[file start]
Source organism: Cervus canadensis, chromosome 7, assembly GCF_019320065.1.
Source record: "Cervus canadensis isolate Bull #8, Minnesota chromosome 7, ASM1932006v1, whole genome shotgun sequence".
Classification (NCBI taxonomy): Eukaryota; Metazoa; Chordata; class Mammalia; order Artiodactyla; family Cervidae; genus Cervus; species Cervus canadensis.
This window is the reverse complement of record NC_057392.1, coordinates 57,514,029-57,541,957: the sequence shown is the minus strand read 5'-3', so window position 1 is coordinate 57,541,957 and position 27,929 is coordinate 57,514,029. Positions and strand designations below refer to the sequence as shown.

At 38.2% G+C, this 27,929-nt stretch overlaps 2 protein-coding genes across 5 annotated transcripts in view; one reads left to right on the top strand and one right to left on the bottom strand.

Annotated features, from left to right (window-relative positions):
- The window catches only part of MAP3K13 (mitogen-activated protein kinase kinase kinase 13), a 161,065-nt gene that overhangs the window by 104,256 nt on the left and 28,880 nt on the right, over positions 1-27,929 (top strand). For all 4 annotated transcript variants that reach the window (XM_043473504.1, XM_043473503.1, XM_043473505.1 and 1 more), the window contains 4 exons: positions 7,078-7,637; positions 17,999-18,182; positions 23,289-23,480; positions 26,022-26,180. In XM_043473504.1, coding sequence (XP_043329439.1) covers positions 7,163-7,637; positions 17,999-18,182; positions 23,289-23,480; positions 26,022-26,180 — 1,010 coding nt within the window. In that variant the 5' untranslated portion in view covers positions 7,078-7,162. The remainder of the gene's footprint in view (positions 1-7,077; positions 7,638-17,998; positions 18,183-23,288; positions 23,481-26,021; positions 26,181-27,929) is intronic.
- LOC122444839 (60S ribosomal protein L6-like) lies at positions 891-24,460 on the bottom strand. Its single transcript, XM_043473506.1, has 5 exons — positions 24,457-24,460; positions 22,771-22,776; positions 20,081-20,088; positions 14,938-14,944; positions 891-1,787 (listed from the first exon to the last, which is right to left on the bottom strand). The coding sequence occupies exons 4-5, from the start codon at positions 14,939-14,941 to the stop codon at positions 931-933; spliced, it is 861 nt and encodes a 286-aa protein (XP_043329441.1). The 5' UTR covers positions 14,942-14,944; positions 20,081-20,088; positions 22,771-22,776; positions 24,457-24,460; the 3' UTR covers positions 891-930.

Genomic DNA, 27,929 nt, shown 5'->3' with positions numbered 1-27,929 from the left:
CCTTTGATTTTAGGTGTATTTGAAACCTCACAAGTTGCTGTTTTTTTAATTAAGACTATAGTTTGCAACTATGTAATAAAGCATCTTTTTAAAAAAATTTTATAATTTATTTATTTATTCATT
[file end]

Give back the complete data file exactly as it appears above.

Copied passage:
Source organism: Cervus canadensis, chromosome 7, assembly GCF_019320065.1.
Source record: "Cervus canadensis isolate Bull #8, Minnesota chromosome 7, ASM1932006v1, whole genome shotgun sequence".
Classification (NCBI taxonomy): Eukaryota; Metazoa; Chordata; class Mammalia; order Artiodactyla; family Cervidae; genus Cervus; species Cervus canadensis.
This window is the reverse complement of record NC_057392.1, coordinates 57,514,029-57,541,957: the sequence shown is the minus strand read 5'-3', so window position 1 is coordinate 57,541,957 and position 27,929 is coordinate 57,514,029. Positions and strand designations below refer to the sequence as shown.

At 38.2% G+C, this 27,929-nt stretch overlaps 2 protein-coding genes across 5 annotated transcripts in view; one reads left to right on the top strand and one right to left on the bottom strand.

Annotated features, from left to right (window-relative positions):
- The window catches only part of MAP3K13 (mitogen-activated protein kinase kinase kinase 13), a 161,065-nt gene that overhangs the window by 104,256 nt on the left and 28,880 nt on the right, over positions 1-27,929 (top strand). For all 4 annotated transcript variants that reach the window (XM_043473504.1, XM_043473503.1, XM_043473505.1 and 1 more), the window contains 4 exons: positions 7,078-7,637; positions 17,999-18,182; positions 23,289-23,480; positions 26,022-26,180. In XM_043473504.1, coding sequence (XP_043329439.1) covers positions 7,163-7,637; positions 17,999-18,182; positions 23,289-23,480; positions 26,022-26,180 — 1,010 coding nt within the window. In that variant the 5' untranslated portion in view covers positions 7,078-7,162. The remainder of the gene's footprint in view (positions 1-7,077; positions 7,638-17,998; positions 18,183-23,288; positions 23,481-26,021; positions 26,181-27,929) is intronic.
- LOC122444839 (60S ribosomal protein L6-like) lies at positions 891-24,460 on the bottom strand. Its single transcript, XM_043473506.1, has 5 exons — positions 24,457-24,460; positions 22,771-22,776; positions 20,081-20,088; positions 14,938-14,944; positions 891-1,787 (listed from the first exon to the last, which is right to left on the bottom strand). The coding sequence occupies exons 4-5, from the start codon at positions 14,939-14,941 to the stop codon at positions 931-933; spliced, it is 861 nt and encodes a 286-aa protein (XP_043329441.1). The 5' UTR covers positions 14,942-14,944; positions 20,081-20,088; positions 22,771-22,776; positions 24,457-24,460; the 3' UTR covers positions 891-930.

Genomic DNA, 27,929 nt, shown 5'->3' with positions numbered 1-27,929 from the left:
CCTTTGATTTTAGGTGTATTTGAAACCTCACAAGTTGCTGTTTTTTTAATTAAGACTATAGTTTGCAACTATGTAATAAAGCATCTTTTTAAAAAAATTTTATAATTTATTTATTTATTCATT